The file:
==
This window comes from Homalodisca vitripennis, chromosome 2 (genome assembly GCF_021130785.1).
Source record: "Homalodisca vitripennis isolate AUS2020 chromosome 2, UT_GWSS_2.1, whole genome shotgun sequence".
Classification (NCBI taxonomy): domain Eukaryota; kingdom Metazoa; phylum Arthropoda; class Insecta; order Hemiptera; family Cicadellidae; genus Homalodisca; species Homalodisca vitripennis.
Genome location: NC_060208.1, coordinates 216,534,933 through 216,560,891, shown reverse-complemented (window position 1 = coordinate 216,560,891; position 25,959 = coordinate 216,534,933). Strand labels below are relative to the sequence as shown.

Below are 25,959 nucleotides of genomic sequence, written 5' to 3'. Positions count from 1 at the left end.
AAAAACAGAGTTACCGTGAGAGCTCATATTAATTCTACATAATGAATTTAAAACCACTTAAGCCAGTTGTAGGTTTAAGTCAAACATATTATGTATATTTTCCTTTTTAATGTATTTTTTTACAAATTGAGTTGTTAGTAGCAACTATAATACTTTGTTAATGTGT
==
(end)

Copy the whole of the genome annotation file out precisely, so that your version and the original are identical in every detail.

This window comes from Homalodisca vitripennis, chromosome 2 (genome assembly GCF_021130785.1).
Source record: "Homalodisca vitripennis isolate AUS2020 chromosome 2, UT_GWSS_2.1, whole genome shotgun sequence".
Classification (NCBI taxonomy): domain Eukaryota; kingdom Metazoa; phylum Arthropoda; class Insecta; order Hemiptera; family Cicadellidae; genus Homalodisca; species Homalodisca vitripennis.
Genome location: NC_060208.1, coordinates 216,534,933 through 216,560,891, shown reverse-complemented (window position 1 = coordinate 216,560,891; position 25,959 = coordinate 216,534,933). Strand labels below are relative to the sequence as shown.

Below are 25,959 nucleotides of genomic sequence, written 5' to 3'. Positions count from 1 at the left end.
AAAAACAGAGTTACCGTGAGAGCTCATATTAATTCTACATAATGAATTTAAAACCACTTAAGCCAGTTGTAGGTTTAAGTCAAACATATTATGTATATTTTCCTTTTTAATGTATTTTTTTACAAATTGAGTTGTTAGTAGCAACTATAATACTTTGTTAATGTGT